top of page


  • Admiralty Oar - A robust oar with versatility to match
    Designed by the Admiralty, these oars are still used today in many different craft, by both the forces and civilians alike. They are tremendously robust and have earned the branding of 'heavy duty', which is well deserved. With a very distinctive long thin blade covering two-thirds the length of the oar and a loom diameter of up to 3" at the sleeve, they are set apart from other oars of similar lengths. Manufactured from either Sitka Spruce or American White Ash, the oars are finished in a tough polyurethane varnish. For protection in the rowlock, a heavy duty plastic sleeve is fitted to the loom. Although normally sold in pairs to the lengths below, we are pleased to supply odd numbers together with intermediate lengths to order. The Admiralty oars are used extensively by young Sea Cadets and Scouts in various pulling dinghies, shipped in Whalers and Gigs, as well as found in many ships' lifeboats: thankfully, more often than not, unused. PVC sleeving is supplied as standard, but stitched on leather is available. Lengths available: 8', 10', 12', 14', 15', 16' and 17'.
  • The Standard Wooden Oars - Value, Quality and Reliability"
    This particular wooden oar has been developed with two things in mind. Firstly, robustness and secondly, cost. The oar has a loom diameter of 44mm and can be supplied complete with plastic buttons to locate in the rowlock and provide protection. Alternatively, if shipped in a wooden dinghy, you may want to opt for the 7" leathers held on with copper tacks, for the more traditional look. This double sided flat bladed oar is ideal for general purpose use. Whether used with your tender, to row to your main boat or perhaps, on a sailing dinghy, to get you home when the wind dies. Manufactured from either traditional vertical grain Hemlock or hard wearing European Fir, they are finished with 3 coats of varnish, ready for use. Lengths available: 6'6", 7'6", 8'6", 9'6" and 10'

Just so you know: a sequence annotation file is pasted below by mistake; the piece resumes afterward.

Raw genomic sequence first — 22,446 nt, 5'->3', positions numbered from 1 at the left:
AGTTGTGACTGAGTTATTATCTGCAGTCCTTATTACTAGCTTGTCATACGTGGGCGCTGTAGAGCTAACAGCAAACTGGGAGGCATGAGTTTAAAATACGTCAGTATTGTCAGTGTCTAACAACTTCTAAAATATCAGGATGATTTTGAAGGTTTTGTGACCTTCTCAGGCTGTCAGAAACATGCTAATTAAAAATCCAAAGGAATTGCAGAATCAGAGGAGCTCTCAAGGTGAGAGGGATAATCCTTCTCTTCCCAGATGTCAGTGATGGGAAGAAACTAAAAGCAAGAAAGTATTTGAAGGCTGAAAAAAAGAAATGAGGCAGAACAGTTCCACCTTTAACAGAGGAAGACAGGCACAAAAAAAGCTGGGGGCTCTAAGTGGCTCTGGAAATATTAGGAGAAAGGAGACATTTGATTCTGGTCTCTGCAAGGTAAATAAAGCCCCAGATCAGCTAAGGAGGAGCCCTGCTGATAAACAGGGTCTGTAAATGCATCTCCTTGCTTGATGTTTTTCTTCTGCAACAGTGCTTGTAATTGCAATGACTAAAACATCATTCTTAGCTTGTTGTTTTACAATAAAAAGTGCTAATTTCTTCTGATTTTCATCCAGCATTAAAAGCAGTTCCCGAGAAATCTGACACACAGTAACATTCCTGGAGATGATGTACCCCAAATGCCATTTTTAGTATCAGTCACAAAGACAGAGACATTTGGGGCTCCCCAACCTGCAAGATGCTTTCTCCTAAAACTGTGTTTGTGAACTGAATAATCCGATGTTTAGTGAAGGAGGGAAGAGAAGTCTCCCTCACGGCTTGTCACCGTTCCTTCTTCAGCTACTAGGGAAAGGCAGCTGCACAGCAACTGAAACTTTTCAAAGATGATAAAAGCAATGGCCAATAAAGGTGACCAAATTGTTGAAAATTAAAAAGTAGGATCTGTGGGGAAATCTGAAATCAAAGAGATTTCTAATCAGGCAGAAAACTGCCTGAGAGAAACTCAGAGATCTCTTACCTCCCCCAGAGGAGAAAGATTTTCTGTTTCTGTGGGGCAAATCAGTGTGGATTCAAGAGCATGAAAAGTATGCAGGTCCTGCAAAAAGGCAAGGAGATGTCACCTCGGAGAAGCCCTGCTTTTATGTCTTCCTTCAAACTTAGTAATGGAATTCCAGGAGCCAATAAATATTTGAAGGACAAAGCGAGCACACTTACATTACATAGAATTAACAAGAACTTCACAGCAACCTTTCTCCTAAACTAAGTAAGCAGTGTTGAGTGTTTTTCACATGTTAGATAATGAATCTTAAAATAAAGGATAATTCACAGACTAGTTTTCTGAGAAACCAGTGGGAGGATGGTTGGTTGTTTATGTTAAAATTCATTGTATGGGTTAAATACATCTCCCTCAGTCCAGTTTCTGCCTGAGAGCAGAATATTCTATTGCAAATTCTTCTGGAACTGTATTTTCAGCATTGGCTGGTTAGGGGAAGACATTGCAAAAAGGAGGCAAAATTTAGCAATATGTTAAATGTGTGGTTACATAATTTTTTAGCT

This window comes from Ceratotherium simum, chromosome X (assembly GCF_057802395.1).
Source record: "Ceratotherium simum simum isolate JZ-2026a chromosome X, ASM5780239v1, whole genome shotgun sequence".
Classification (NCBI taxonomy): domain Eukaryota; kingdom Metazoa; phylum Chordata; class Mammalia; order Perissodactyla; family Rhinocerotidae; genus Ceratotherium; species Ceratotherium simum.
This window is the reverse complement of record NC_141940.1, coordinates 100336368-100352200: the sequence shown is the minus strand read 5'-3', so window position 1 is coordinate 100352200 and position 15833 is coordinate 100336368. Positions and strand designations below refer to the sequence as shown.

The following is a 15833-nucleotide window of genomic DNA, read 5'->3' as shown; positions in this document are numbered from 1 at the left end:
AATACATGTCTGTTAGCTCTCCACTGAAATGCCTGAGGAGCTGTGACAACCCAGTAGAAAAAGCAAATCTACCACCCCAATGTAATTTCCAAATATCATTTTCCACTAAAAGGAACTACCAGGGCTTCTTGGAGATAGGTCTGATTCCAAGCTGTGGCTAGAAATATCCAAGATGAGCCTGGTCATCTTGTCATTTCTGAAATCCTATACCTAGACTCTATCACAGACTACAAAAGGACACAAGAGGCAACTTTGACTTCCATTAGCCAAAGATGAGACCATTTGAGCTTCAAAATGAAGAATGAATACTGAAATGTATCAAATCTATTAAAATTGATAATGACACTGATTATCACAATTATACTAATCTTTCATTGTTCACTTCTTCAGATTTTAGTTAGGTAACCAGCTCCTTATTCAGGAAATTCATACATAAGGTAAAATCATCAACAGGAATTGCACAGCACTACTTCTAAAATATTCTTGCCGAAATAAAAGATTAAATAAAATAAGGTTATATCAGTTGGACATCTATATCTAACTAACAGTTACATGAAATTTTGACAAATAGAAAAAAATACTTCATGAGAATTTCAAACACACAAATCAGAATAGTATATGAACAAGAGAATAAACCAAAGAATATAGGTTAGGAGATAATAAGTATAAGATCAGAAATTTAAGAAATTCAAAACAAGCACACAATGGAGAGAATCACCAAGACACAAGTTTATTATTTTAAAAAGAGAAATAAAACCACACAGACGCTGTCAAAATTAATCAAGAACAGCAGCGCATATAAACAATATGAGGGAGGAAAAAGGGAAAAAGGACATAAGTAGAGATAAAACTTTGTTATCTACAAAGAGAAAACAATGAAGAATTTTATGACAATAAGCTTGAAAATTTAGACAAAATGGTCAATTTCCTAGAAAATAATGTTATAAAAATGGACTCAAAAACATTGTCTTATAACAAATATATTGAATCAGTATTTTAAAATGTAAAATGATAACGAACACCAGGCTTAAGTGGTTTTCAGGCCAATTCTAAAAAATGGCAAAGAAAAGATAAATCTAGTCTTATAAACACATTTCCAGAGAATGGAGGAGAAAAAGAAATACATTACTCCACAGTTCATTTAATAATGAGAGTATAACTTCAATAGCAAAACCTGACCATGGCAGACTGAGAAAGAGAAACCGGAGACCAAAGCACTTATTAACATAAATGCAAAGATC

• Cornish Gig Oar - Traditional craft in the 21st century
    The Cornish Pilot Gig started life back in 1838, emerging from a small boatyard in the fishing village of St. Mawes, Cornwall. Today, there are in excess of 125 gigs run by over 50 clubs in and around the South West providing not only an exciting and competitive sport, but an important link with the past. Over recent years Collars have been commissioned to supply oars to a number of gig crews, and, with many similarities with the macon oar used in 1970's and 80's, our skill and patterns have once again been put to good use. With hollow Sitka Spruce looms and ash backs for stiffness and strength, each oar is hand crafted to ensure any particular brief is adhered to. With patterns to suit male crews, as well as junior and female crews, we will be pleased to discuss any requirements you may have. With over 80 years of oar making under our belt, it's very likely we will have seen it before. Ash tips, varnishing and numbering comes as standard and, should you require illuminated blades and leather, this can all be done in house if required.
  • Pin Oars - Traditional feel, traditional reliability"
    This arrangement of rowing can be found on many boats throughout the Cumbrian Lakes and in parts of Scotland. A very traditional yet simple way of attaching the oar to the boat, replacing the conventional rowlock with a vertical pin. Known as the thole pin and usually mounted on a rowing frame or gunwale, it serves as a fulcrum or pivot point for the oar to rotate around. To accommodate the hole for the pin, the loom of the oar is left square from the end of the handle to 4 inches past the pin. This allows easy positioning for the pin slot as well as acting as a counter balance, as very light downward pressure by the hands is the key to successful rowing with this type of arrangement. The hole, normally triangular in section to allow the full movement throughout the stroke, is lined with copper for protection. Occasionally a small clip is fixed to the top of the pin as it protrudes through the oar to prevent it jumping off. With many different designs unique to particular areas of the country and boat builders alike, we would be pleased to reproduce an existing pattern or provide a suitable alternative. Generally, lengths are similar to our standard oar, but the position of the square section carrying the pin varies from boat to boat, mainly determined by the beam. Manufactured in either spruce for lightness or Pine for durability all designs are finished in a hard-wearing polyurethane gloss varnish. Please contact us with your requirements and we will be pleased to help.
  • Sculling Oar - A traditional art needs a traditional oar to suit.